I remember the day it hit me. My son was preparing for his First Communion, and listening to some bible story about locusts and water turning to blood. He sat there listening intently, rapt and innocent. I had stopped believing in that stuff long ago, yet here I was forcing him to listen and believe. I’d taught him to be obedient and respectful and it broke my heart that he was accepting this as fact. I sat in a church and silently promised myself this would be the last time. He was trusting me to lead him in the right direction and I felt very strongly that I was letting him down.
I raised my children in a church environment because that is how my husband and I were raised. Quite frankly, for the first 10 years we were parents, that is how everyone around us had been raised and they were passing those beliefs along to their children. But after many late night talks and careful contemplation, my husband and I decided we were good without god and our children would be too.
We teach our children morality. Be kind, treat others fairly, be honest. Not because you fear eternal damnation, but because you would want to be treated that way. We made it clear that we no longer believed in god, and gave them reasons why. We continue to encourage them to explore, question, and draw their own conclusions. I’ve been careful never to criticize their friends’ beliefs, unless they were hurtful or hateful toward others. For a while one of my daughters chose to attend church with her friend. I even drove her to and from services, but after awhile she decided it wasn’t for her. She told me that she was mainly going for the boys and the snacks. It crossed my mind that it would be rather ironic if she was secretly a believer, and just told me that to appease me. After all, when I was her age I went to church for the boys and the snacks and told my parents I was doing it for the lord.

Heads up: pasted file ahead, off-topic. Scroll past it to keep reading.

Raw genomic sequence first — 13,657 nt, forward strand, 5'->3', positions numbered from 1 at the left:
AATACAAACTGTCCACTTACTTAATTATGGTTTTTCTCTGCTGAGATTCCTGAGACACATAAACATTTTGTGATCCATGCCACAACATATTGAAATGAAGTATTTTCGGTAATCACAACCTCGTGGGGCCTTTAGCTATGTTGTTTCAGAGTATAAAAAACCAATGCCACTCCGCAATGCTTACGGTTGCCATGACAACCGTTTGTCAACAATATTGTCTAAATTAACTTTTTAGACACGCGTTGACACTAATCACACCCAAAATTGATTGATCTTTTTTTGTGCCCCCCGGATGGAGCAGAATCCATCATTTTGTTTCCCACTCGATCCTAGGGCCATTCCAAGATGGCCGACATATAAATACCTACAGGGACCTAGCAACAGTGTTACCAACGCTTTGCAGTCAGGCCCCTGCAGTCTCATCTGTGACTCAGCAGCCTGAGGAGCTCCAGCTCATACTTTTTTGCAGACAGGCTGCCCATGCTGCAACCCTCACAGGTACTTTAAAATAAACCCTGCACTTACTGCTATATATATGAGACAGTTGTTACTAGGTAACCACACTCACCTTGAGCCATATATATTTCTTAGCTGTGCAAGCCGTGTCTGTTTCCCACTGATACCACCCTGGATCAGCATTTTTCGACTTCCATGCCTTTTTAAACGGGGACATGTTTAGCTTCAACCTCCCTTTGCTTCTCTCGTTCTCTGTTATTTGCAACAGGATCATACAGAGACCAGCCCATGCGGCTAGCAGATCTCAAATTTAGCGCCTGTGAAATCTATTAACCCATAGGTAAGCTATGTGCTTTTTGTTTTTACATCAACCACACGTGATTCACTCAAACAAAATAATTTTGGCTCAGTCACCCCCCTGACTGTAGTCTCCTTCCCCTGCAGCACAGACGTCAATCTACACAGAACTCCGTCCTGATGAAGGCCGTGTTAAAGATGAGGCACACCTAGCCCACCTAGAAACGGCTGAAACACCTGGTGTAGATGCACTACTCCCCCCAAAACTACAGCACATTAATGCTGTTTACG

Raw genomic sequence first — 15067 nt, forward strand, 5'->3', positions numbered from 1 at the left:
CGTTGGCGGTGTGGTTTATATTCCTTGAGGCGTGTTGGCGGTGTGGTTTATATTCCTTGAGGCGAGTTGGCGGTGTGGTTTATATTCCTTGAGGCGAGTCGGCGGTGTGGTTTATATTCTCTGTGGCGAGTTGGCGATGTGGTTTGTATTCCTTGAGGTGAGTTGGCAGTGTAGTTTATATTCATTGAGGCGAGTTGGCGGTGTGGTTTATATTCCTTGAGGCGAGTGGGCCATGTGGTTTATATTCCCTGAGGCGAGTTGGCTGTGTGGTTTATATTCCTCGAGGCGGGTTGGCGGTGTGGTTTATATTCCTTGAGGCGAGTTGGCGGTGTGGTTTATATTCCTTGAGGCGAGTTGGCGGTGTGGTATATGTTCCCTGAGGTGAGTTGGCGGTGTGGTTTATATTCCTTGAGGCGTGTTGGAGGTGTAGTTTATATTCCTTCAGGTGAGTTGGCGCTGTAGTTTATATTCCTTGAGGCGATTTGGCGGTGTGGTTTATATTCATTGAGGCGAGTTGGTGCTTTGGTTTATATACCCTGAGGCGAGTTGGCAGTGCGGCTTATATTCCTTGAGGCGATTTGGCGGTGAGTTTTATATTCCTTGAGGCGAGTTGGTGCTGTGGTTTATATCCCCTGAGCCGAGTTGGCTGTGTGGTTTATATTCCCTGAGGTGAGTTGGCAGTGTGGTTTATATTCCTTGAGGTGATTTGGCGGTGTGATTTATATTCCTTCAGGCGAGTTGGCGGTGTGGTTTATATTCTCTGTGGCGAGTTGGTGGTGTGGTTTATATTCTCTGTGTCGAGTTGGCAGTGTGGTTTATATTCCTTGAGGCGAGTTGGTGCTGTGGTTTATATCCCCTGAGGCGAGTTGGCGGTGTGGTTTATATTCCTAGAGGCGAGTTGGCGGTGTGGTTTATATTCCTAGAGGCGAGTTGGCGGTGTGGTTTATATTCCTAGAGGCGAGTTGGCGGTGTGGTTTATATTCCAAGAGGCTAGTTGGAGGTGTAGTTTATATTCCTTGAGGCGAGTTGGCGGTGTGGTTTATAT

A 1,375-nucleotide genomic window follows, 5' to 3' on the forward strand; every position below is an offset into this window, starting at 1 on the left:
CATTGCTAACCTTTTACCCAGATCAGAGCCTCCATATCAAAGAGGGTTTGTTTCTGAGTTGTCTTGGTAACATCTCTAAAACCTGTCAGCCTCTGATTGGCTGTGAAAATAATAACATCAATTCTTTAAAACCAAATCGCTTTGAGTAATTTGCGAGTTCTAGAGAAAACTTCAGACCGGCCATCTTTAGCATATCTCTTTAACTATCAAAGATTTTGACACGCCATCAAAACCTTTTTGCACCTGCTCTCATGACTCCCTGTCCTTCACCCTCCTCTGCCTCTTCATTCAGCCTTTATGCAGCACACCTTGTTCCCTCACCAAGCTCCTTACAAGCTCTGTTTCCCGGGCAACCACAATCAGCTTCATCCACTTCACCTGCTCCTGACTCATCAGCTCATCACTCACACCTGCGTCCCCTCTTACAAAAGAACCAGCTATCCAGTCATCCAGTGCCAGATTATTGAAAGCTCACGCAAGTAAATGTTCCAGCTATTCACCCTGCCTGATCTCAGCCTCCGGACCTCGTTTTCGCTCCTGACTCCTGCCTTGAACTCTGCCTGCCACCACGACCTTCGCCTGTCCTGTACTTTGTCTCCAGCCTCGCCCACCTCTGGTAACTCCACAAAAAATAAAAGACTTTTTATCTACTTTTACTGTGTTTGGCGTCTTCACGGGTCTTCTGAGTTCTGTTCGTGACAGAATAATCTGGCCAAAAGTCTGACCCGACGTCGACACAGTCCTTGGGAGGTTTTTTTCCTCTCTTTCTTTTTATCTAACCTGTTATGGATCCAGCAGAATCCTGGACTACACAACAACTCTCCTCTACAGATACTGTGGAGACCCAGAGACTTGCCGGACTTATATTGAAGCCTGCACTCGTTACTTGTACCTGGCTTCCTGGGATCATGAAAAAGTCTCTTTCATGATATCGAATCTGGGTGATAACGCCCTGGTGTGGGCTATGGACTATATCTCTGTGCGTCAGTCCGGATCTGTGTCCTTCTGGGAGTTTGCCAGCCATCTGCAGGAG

My children are free to choose whether or not to participate in holiday activities at school, the pledge of allegiance, or holiday gatherings at friends’ homes. As long as they can present me with an honest reason one way or the other, I will support their decision. Which brings me to the title of this blog: When planning to get our sons together, a very well meaning mother of one of his friends invited us to a Christmas gathering at one of our favorite local charities. She stopped mid sentence and asked, “Are you Christian, or do you hate Christmas?” I was a little caught off guard as I hadn’t realized those were my only options. I explained that although my family was not religious, we enjoyed holiday festivities and were big supporters of the hosting charity, Opportunity Village. Our sons have remained good friends.
I think the best thing you can do as a humanist parent is to raise honest, kind children. Let them lead by example, and show others what true compassion is. It can be difficult. There have been families that have not allowed my children to socialize with theirs, and my daughters have both been called “bad influences” due to their beliefs about equality, and the lack of religion in our home. My children are free to share as little or as much of our family’s beliefs with their peers, as long as they feel comfortable and are being honest and respectful. I hope that my children can find comfort in the fact that I will NEVER choose obedience to an abstract deity over the tangible, unconditional love of my family.